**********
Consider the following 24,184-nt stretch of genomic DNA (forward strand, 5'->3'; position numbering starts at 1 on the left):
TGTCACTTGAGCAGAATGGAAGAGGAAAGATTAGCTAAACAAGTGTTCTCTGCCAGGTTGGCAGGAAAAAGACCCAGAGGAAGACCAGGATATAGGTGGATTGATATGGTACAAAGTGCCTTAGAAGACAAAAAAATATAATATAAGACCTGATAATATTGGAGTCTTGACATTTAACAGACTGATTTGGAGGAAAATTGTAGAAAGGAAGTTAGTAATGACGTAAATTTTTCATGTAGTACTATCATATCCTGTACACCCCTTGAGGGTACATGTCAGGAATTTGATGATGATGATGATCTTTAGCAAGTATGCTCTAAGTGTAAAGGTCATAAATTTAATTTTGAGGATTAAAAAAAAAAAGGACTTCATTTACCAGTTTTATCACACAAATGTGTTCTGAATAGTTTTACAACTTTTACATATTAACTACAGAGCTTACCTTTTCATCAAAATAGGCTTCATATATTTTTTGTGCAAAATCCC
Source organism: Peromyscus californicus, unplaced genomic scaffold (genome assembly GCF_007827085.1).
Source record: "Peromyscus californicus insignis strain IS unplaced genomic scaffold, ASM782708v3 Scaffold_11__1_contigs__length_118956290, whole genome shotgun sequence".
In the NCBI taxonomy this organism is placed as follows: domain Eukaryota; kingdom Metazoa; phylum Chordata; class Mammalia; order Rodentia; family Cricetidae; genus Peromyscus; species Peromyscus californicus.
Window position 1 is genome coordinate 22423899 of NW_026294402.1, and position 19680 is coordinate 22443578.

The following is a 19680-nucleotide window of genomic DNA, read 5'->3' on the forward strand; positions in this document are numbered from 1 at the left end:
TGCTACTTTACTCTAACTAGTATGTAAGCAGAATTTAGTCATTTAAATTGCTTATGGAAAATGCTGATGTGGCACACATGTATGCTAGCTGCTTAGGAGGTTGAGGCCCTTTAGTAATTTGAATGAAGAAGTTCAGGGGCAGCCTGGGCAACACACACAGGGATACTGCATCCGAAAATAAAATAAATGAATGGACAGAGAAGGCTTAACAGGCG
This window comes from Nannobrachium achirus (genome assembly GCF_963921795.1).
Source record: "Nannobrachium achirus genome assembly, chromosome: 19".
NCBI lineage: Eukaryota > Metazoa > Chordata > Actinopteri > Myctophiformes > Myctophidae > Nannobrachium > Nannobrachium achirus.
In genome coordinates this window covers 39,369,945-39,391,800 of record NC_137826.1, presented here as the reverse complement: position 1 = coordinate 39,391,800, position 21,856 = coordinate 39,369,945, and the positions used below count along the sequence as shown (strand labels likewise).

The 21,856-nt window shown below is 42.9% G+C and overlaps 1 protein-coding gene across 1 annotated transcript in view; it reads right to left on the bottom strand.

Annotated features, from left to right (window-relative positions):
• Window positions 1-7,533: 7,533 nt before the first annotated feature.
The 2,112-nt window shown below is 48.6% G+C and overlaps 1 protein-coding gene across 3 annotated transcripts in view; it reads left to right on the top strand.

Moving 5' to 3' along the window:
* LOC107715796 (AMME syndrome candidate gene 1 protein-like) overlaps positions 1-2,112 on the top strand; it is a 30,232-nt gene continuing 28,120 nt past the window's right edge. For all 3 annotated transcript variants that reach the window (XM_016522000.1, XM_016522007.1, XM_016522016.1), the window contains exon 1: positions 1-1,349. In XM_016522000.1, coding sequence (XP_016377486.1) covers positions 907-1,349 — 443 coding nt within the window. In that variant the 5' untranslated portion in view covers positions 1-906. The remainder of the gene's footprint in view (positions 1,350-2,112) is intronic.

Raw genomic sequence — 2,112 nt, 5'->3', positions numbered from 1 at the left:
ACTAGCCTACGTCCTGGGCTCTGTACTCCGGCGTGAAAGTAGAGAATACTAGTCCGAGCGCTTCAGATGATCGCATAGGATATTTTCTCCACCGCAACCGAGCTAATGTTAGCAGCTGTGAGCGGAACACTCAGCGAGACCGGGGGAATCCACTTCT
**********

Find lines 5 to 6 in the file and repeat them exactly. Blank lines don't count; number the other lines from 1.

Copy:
In the NCBI taxonomy this organism is placed as follows: domain Eukaryota; kingdom Metazoa; phylum Chordata; class Mammalia; order Rodentia; family Cricetidae; genus Peromyscus; species Peromyscus californicus.
Window position 1 is genome coordinate 22423899 of NW_026294402.1, and position 19680 is coordinate 22443578.